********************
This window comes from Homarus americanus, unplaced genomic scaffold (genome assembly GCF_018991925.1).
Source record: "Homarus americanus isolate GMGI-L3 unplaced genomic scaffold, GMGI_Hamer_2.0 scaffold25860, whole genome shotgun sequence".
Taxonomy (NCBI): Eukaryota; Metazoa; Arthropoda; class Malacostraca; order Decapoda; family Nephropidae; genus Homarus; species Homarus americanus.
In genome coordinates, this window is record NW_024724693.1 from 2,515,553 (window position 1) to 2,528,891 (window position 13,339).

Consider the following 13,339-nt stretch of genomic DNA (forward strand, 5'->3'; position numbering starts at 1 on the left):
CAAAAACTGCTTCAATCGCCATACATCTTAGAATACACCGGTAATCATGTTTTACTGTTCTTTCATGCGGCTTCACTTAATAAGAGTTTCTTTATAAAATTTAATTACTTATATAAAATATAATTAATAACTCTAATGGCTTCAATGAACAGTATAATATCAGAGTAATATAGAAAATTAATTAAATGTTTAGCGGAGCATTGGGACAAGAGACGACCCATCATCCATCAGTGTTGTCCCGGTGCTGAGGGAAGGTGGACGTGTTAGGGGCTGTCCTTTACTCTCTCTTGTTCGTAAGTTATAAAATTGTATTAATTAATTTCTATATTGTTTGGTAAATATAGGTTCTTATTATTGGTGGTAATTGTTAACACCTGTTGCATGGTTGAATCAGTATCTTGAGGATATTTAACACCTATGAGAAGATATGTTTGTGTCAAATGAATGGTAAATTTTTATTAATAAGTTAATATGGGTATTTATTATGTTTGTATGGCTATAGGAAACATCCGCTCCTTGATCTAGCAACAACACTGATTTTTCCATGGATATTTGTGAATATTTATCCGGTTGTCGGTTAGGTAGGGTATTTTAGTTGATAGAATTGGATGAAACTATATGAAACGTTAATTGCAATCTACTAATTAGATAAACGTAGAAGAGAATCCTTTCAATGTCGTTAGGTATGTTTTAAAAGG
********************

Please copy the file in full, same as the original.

This window comes from Homarus americanus, unplaced genomic scaffold (genome assembly GCF_018991925.1).
Source record: "Homarus americanus isolate GMGI-L3 unplaced genomic scaffold, GMGI_Hamer_2.0 scaffold25860, whole genome shotgun sequence".
Taxonomy (NCBI): Eukaryota; Metazoa; Arthropoda; class Malacostraca; order Decapoda; family Nephropidae; genus Homarus; species Homarus americanus.
In genome coordinates, this window is record NW_024724693.1 from 2,515,553 (window position 1) to 2,528,891 (window position 13,339).

Consider the following 13,339-nt stretch of genomic DNA (forward strand, 5'->3'; position numbering starts at 1 on the left):
CAAAAACTGCTTCAATCGCCATACATCTTAGAATACACCGGTAATCATGTTTTACTGTTCTTTCATGCGGCTTCACTTAATAAGAGTTTCTTTATAAAATTTAATTACTTATATAAAATATAATTAATAACTCTAATGGCTTCAATGAACAGTATAATATCAGAGTAATATAGAAAATTAATTAAATGTTTAGCGGAGCATTGGGACAAGAGACGACCCATCATCCATCAGTGTTGTCCCGGTGCTGAGGGAAGGTGGACGTGTTAGGGGCTGTCCTTTACTCTCTCTTGTTCGTAAGTTATAAAATTGTATTAATTAATTTCTATATTGTTTGGTAAATATAGGTTCTTATTATTGGTGGTAATTGTTAACACCTGTTGCATGGTTGAATCAGTATCTTGAGGATATTTAACACCTATGAGAAGATATGTTTGTGTCAAATGAATGGTAAATTTTTATTAATAAGTTAATATGGGTATTTATTATGTTTGTATGGCTATAGGAAACATCCGCTCCTTGATCTAGCAACAACACTGATTTTTCCATGGATATTTGTGAATATTTATCCGGTTGTCGGTTAGGTAGGGTATTTTAGTTGATAGAATTGGATGAAACTATATGAAACGTTAATTGCAATCTACTAATTAGATAAACGTAGAAGAGAATCCTTTCAATGTCGTTAGGTATGTTTTAAAAGG